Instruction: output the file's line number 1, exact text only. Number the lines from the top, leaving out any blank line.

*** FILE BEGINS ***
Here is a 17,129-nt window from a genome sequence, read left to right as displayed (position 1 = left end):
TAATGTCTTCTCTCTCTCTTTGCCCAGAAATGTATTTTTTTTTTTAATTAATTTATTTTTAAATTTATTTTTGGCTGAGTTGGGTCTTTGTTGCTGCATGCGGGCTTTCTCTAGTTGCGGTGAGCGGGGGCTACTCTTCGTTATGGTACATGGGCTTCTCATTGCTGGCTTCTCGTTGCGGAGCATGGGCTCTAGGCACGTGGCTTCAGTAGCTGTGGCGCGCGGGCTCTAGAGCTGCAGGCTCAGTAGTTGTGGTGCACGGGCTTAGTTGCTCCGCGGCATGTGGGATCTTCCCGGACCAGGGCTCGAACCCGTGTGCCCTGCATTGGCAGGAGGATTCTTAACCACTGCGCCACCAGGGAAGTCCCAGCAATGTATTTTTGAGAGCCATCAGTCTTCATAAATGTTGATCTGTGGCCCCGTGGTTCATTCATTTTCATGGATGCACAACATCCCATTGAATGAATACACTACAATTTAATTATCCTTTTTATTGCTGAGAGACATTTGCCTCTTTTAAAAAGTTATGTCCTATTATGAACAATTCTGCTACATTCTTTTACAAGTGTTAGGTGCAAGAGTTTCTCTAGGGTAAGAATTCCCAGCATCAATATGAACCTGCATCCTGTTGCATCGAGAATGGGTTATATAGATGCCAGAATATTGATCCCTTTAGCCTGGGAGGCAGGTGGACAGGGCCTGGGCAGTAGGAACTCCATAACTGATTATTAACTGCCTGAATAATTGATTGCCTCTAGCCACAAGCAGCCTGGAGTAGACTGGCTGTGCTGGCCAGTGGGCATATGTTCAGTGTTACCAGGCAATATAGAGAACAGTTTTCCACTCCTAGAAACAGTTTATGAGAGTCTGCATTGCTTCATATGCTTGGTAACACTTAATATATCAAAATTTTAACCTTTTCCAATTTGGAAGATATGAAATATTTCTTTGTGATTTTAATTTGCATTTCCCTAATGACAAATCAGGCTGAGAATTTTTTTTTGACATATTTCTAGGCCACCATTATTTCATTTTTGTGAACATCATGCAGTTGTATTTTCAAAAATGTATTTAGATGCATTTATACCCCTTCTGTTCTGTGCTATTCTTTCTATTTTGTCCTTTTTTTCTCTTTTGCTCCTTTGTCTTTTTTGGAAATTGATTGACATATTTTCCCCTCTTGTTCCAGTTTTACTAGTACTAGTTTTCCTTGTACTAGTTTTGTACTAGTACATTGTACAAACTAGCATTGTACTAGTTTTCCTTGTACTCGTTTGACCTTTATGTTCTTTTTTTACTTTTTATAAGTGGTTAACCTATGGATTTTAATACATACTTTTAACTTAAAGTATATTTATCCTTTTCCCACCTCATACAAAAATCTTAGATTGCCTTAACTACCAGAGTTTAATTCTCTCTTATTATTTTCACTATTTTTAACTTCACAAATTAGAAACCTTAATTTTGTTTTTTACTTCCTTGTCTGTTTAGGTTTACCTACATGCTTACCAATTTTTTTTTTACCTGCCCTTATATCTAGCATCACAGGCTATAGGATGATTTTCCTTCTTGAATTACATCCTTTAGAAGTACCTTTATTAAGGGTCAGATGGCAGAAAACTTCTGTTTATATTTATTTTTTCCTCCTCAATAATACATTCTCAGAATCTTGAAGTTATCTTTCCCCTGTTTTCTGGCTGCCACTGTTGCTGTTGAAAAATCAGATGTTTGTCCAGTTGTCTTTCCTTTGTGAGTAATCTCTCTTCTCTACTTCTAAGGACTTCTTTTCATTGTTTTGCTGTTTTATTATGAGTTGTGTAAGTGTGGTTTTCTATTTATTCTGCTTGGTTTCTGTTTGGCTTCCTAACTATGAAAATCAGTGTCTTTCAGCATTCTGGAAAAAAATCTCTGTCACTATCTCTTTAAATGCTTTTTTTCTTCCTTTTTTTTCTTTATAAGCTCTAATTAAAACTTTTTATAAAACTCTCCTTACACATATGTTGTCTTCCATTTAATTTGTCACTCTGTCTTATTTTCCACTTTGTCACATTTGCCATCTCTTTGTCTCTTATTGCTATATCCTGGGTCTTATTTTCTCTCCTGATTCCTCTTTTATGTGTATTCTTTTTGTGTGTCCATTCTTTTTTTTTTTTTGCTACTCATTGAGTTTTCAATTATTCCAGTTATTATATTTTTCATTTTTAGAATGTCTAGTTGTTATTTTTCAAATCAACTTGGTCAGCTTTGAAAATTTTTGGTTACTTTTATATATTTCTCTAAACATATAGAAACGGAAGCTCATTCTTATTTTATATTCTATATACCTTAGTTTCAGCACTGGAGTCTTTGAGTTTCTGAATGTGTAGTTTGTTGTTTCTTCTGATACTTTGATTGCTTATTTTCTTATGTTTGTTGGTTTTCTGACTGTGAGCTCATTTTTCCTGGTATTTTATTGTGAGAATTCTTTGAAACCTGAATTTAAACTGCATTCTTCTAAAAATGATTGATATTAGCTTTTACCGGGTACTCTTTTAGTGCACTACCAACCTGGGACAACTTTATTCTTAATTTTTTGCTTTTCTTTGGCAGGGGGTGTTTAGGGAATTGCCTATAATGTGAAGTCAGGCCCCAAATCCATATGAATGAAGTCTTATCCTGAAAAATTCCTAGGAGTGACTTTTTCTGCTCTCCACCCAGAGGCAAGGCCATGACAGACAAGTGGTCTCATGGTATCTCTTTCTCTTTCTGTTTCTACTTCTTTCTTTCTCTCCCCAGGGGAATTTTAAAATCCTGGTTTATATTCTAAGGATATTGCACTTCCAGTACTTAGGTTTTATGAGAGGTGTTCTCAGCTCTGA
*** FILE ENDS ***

Here is a 17,129-nt window from a genome sequence, read left to right as displayed (position 1 = left end):